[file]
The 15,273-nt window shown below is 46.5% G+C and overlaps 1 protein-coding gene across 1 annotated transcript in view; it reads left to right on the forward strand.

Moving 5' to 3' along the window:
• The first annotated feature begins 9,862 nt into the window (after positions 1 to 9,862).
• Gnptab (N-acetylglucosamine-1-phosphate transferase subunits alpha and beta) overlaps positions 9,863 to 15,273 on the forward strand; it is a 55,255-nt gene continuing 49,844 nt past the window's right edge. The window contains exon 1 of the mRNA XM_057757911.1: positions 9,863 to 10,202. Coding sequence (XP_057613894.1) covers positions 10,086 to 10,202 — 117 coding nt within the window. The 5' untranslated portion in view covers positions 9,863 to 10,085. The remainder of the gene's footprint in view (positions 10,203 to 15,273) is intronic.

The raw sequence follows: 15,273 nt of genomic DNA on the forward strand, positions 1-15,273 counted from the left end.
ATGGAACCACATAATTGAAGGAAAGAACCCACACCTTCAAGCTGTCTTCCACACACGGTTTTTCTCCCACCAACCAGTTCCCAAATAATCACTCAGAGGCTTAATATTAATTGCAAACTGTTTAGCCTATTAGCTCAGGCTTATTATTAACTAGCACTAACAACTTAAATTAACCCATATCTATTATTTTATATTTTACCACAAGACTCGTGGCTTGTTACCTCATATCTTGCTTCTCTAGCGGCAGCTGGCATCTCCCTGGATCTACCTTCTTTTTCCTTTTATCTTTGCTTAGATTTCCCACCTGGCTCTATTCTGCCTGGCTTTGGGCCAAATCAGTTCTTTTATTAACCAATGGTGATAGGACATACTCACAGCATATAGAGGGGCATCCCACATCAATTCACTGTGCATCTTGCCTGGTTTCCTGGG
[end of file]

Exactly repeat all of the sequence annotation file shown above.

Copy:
The 15,273-nt window shown below is 46.5% G+C and overlaps 1 protein-coding gene across 1 annotated transcript in view; it reads left to right on the forward strand.

Moving 5' to 3' along the window:
• The first annotated feature begins 9,862 nt into the window (after positions 1 to 9,862).
• Gnptab (N-acetylglucosamine-1-phosphate transferase subunits alpha and beta) overlaps positions 9,863 to 15,273 on the forward strand; it is a 55,255-nt gene continuing 49,844 nt past the window's right edge. The window contains exon 1 of the mRNA XM_057757911.1: positions 9,863 to 10,202. Coding sequence (XP_057613894.1) covers positions 10,086 to 10,202 — 117 coding nt within the window. The 5' untranslated portion in view covers positions 9,863 to 10,085. The remainder of the gene's footprint in view (positions 10,203 to 15,273) is intronic.

The raw sequence follows: 15,273 nt of genomic DNA on the forward strand, positions 1-15,273 counted from the left end.
ATGGAACCACATAATTGAAGGAAAGAACCCACACCTTCAAGCTGTCTTCCACACACGGTTTTTCTCCCACCAACCAGTTCCCAAATAATCACTCAGAGGCTTAATATTAATTGCAAACTGTTTAGCCTATTAGCTCAGGCTTATTATTAACTAGCACTAACAACTTAAATTAACCCATATCTATTATTTTATATTTTACCACAAGACTCGTGGCTTGTTACCTCATATCTTGCTTCTCTAGCGGCAGCTGGCATCTCCCTGGATCTACCTTCTTTTTCCTTTTATCTTTGCTTAGATTTCCCACCTGGCTCTATTCTGCCTGGCTTTGGGCCAAATCAGTTCTTTTATTAACCAATGGTGATAGGACATACTCACAGCATATAGAGGGGCATCCCACATCAATTCACTGTGCATCTTGCCTGGTTTCCTGGG